Soundcheck is both the most important and the least exciting part of a live performance.
The soundcheck is always my favorite time with the bands. In my case I get to hang out with friends, but it’s great to get a preview of the set. The other advantage for being around for soundcheck, is getting a preview of the sound and all the angles on the stage.
In all my time shooting bands at their shows, I never see other photographers at a soundcheck. That’s right, NEVER. I don’t think they know what they are missing.
This evening’s shoot takes place at The Liquor Store in Portland to photograph Surfs Drugs who were billed with Weezy Ford and Kyle Craft. During this particular soundcheck, Kyle Craft did have his whole band and Surfs Drugs only had two members, so their soundcheck was short.
A soundcheck is very straight forward. Set up the stage as it would be for the show. The sound engineer checks that every cable is working. Then each instrument and mic has its level set one at time. The band will then run through a few songs next. Each channel will get tweaked while band plays. It is at this point that every player tells the sound engineer what they want to hear and what volume they would like their monitor set at. If the venue has a dedicated monitor engineer then that would be a different engineer. A dedicated monitor engineer is rare luxury in smaller venues.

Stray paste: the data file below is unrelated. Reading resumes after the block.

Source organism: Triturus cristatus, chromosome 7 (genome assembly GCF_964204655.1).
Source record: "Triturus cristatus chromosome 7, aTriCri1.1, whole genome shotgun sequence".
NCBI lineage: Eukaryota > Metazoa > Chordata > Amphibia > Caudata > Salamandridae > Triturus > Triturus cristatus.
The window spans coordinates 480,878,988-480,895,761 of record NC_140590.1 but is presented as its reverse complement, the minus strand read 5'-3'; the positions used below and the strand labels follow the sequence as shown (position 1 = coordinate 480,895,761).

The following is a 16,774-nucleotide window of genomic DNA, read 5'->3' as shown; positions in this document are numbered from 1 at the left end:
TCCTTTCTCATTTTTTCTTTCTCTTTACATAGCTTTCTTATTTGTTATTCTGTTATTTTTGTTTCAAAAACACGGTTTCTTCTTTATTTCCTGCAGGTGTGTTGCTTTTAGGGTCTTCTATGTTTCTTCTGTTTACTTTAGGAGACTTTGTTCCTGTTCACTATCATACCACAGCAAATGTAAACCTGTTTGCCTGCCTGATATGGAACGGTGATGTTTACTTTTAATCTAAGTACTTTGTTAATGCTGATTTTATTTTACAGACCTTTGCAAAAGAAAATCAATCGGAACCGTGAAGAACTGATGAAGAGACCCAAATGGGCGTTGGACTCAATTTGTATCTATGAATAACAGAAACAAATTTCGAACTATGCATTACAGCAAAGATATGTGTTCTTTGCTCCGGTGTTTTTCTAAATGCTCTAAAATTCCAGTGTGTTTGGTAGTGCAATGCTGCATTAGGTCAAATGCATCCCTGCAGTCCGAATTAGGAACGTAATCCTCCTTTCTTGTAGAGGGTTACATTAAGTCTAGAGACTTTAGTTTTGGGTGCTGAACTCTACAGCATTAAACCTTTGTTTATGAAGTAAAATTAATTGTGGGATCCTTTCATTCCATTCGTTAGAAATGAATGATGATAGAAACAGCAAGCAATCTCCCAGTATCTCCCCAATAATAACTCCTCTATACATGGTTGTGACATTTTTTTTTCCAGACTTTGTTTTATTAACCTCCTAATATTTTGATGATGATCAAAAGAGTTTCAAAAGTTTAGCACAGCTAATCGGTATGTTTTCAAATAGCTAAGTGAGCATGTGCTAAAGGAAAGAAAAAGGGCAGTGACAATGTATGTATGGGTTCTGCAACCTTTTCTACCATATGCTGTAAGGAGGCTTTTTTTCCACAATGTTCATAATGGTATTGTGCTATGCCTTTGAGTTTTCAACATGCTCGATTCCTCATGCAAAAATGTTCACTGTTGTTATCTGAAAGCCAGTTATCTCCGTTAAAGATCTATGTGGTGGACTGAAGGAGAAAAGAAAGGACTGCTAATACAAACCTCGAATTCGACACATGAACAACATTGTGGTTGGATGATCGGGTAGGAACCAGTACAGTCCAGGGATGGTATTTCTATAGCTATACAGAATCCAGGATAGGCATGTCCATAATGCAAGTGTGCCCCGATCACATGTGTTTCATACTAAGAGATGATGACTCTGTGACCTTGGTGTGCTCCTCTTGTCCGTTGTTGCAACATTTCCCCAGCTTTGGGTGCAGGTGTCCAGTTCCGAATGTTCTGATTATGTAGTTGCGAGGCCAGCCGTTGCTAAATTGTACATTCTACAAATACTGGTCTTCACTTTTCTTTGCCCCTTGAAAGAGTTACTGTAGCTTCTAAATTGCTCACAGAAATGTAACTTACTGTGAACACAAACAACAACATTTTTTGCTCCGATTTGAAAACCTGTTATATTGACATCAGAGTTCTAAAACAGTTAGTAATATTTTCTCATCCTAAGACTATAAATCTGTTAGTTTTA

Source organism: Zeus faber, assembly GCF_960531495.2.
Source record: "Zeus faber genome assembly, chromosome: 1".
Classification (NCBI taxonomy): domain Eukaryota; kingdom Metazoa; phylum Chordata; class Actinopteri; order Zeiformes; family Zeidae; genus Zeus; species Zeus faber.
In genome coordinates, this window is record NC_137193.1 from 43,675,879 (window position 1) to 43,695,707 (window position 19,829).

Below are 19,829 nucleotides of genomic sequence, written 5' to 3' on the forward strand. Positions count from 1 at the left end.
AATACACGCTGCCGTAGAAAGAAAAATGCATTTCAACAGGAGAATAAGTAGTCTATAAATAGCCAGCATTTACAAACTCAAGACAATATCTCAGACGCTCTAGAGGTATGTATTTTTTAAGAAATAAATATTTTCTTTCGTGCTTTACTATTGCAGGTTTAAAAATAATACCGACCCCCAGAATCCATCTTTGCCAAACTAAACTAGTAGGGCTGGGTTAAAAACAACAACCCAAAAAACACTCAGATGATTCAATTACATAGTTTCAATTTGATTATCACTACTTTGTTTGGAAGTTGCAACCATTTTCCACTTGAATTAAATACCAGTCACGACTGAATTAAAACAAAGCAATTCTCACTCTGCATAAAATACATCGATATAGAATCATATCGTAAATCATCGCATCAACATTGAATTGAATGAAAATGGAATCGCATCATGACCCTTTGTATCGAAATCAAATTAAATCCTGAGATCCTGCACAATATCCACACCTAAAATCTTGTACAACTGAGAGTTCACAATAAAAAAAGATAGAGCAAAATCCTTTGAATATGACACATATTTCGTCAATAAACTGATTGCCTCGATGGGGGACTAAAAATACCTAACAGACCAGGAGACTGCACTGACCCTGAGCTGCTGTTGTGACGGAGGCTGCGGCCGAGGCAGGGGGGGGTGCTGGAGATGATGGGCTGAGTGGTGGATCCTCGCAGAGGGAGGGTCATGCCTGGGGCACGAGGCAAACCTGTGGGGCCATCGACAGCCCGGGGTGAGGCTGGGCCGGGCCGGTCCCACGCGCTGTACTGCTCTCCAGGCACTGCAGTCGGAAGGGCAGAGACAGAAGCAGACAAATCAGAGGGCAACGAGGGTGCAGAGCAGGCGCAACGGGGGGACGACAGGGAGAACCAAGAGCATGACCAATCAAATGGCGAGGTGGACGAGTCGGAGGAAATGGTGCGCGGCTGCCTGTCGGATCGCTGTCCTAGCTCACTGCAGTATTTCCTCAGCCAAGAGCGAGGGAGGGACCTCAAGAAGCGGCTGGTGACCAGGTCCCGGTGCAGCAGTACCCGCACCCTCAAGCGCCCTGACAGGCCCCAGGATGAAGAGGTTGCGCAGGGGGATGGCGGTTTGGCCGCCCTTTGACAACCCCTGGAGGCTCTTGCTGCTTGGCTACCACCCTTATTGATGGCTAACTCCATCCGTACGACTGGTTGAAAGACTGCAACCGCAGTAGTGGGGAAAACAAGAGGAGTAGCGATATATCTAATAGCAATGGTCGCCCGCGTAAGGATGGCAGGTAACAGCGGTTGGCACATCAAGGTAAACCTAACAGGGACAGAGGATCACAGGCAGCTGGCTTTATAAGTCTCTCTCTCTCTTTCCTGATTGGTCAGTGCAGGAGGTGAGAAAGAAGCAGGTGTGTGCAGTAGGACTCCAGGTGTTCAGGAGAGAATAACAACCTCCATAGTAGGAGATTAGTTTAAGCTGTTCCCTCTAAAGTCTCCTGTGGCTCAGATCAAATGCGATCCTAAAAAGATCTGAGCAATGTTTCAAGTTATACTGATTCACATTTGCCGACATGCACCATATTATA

That’s pretty much it.
Boring? Oh yeah, it’s boring because it’s not a show. It’s set up.
There is a lot of work that goes on behind the scenes, and getting to know how things work at a live show is very helpful for planning. Getting to know the players doesn’t hurt either. There are opportunities for getting great images when the band has their guard down. However, there are some musicians that are nervous wreck and there is no way a photographer is coming in to catch them at their least perfect. Fortunately for me, my friends are not nearly as uptight.
Soundcheck with Kyle Craft at The Liquor Store.
Photographer, videographer, and lover of all things analog.